Residents of any neighborhood who see street or sidewalk depressions or holes in the street should report the exact location to the PWD hotline, (215) 685-6300, right away. 

The details: What happened to make this big hole?


PWD excavation revealed, among other things, a broken storm drain or inlet pipe leading to a wellhole, a vertical shaft that helps spread out pressure during high volume, wet weather days and can provide access for inspections and maintenance.
   
There was also a roughly 3.5-foot "egg-shaped" sewer. Built in 1888, its bottom layer of brick had been washed out. This smaller sewer runs east toward the Mill Creek Sewer, which is much deeper under the street and nearly 20 feet in diameter.

Here’s the difference in size:

At left is a PWD photo showing the 3.5-foot egg-shaped sewer that broke in 2019. At right: the 18-plus-foot main stem of the Mill Creek Sewer, as photographed by Joseph E. B. Elliott for his book Finding the Hidden City. The smaller sewer feeds stormwater runoff into the main sewer.

While our inspectors do not know precisely what caused the big wash-out below the pavement, heavy afternoon rainstorms likely washed water into the broken inlet pipe. That carried off the soil-fill under the avenue this spring and further damaged the sewer.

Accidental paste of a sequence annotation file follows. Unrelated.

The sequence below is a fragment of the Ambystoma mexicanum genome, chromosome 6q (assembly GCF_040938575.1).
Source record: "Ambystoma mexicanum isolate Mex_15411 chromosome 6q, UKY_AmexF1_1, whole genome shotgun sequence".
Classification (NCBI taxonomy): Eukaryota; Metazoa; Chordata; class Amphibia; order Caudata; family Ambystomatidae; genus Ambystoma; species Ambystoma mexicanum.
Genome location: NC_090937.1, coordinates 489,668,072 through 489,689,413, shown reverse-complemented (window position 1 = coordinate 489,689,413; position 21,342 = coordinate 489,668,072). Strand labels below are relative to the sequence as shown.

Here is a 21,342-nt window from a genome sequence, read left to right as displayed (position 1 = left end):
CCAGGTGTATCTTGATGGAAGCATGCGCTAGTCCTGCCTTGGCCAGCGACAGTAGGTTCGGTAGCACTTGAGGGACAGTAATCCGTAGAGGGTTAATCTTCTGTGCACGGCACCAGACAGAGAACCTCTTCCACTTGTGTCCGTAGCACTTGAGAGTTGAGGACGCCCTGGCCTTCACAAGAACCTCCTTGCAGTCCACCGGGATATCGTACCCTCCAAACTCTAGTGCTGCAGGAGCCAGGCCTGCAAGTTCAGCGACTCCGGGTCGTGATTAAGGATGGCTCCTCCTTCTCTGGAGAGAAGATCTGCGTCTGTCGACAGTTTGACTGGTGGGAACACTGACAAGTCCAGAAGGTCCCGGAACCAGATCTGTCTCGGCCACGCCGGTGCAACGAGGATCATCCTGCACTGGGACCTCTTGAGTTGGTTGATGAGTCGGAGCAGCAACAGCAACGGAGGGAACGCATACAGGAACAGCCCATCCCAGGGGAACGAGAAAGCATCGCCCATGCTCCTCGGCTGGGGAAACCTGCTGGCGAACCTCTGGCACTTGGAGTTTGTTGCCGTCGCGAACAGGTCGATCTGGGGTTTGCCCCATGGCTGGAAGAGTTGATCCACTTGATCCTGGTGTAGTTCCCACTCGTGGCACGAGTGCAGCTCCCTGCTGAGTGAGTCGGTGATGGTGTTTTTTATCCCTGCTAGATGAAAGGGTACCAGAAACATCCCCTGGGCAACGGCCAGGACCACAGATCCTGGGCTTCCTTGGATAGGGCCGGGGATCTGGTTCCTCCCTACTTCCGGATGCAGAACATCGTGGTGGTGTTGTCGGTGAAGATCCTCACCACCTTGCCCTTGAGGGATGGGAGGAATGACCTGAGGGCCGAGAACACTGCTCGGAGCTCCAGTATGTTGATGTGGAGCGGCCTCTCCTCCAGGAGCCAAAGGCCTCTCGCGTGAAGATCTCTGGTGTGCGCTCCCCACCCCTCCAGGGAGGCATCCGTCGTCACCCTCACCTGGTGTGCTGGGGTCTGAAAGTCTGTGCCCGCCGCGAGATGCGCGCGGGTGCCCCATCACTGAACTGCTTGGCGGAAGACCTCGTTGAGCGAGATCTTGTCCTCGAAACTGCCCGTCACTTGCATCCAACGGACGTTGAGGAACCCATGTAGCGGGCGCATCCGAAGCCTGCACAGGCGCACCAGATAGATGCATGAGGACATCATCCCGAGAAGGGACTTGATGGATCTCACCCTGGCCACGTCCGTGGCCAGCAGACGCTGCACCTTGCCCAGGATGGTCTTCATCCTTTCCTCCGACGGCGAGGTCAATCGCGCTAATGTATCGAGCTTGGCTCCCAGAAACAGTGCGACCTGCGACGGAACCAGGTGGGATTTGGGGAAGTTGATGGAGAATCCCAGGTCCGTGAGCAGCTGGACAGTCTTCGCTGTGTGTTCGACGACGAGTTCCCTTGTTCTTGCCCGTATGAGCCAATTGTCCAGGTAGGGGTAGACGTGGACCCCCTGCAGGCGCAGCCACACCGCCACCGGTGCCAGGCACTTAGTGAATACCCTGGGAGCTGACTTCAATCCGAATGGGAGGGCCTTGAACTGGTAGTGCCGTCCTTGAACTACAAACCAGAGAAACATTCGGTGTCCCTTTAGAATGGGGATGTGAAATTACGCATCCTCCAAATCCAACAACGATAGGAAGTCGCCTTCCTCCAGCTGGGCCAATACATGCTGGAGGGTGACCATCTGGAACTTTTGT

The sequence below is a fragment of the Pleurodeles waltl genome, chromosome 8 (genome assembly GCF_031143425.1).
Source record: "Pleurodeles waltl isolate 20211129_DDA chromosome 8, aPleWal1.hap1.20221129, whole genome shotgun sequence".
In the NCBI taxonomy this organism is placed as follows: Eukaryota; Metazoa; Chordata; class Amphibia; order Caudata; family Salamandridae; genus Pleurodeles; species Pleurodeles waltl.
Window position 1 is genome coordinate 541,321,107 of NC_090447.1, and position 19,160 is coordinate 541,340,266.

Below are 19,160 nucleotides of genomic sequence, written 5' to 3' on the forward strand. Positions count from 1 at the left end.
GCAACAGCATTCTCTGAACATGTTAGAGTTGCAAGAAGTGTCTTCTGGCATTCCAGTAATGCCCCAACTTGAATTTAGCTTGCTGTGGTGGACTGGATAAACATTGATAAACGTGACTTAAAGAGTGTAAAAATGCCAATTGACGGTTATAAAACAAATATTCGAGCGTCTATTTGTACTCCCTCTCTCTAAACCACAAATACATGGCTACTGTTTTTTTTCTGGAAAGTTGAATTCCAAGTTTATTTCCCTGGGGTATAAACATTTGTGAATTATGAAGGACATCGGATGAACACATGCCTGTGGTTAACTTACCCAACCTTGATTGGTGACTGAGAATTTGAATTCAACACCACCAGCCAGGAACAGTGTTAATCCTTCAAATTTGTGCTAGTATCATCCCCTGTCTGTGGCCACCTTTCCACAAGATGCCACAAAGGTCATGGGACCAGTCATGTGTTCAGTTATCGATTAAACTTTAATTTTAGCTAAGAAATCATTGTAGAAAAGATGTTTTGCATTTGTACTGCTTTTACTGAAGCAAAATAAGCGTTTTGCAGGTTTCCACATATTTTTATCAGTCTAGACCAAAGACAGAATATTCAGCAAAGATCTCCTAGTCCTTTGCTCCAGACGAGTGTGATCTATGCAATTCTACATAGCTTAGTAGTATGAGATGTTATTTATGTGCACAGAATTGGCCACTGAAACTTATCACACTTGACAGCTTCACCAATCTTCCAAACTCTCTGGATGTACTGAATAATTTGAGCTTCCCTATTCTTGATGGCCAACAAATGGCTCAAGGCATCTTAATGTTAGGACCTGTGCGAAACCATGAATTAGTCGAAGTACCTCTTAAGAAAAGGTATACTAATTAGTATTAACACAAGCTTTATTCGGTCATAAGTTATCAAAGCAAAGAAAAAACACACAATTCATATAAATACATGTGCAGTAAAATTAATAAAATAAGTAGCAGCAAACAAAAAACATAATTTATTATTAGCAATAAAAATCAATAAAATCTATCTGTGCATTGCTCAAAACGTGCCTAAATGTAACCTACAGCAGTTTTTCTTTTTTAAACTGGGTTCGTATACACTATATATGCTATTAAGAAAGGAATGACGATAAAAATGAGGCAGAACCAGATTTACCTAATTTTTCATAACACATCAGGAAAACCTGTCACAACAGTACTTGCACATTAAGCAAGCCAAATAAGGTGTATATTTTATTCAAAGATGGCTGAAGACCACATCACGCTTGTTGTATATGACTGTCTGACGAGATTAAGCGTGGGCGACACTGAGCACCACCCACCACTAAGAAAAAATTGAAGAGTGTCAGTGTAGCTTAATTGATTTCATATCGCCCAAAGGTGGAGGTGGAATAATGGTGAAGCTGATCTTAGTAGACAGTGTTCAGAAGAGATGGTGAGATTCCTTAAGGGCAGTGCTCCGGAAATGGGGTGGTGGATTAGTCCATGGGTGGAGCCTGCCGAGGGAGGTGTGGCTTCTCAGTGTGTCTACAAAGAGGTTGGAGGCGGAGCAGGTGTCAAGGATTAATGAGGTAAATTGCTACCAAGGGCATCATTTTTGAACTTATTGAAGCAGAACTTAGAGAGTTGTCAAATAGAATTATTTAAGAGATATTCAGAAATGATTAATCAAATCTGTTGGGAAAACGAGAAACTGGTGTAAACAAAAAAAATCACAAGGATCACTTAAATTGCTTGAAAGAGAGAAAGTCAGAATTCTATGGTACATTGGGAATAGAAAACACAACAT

Repairs are being completed on a manhole, the smaller sewer, and the inlet pipe that allows stormwater from the street to flow into the sewer.

In addition to the fact that no one was hurt, a silver lining can be found in the fact that this area has a less dense network of pipes, wires, gas and other infrastructure that can make repairs in places like Center City take much longer.

Currently, we don’t anticipate any water shutoffs or other utility interruptions. Here's a shot of the site on June 18 with the hole filled and the new manhole's riser section peeking up.

Mark E. Waas, a P.E. and our Director of Field Operations, has worked in the industry for over 30 years and says the incident isn’t extremely uncommon — even if the local viral news response makes it seem that way.

“It certainly is not the norm, but large cave-ins of this type do happen occasionally,” says Waas. “This one just happens to be in a very public location and impacts the trolleys, which has made it a bigger story.”

Live in the area and want updates?

Signup for PWD email/text updates and include your ZIP code and we’ll send info out to nearby residents as the project wraps up.

Living On Top of Mill Creek

Creative responses are helping the community cope with the construction and inconvenience, but the world of buried streams and hidden hydrology has a more complicated, even deadly past. That will be covered in detail at our June 25 presentation about Mill Creek history, and our engineers are providing more information about the sewer system. 

You can learn more about how past failures and cave-ins damaged neighborhoods and left behind vacant lots in communities still coping with blight in this short film: The Buried River, by Anne Whiston Spirn.

For a quick crash-course on the environmental impacts that come with covering over 300 miles of Philly streams, check out our animated short — Welcome Back, Otter.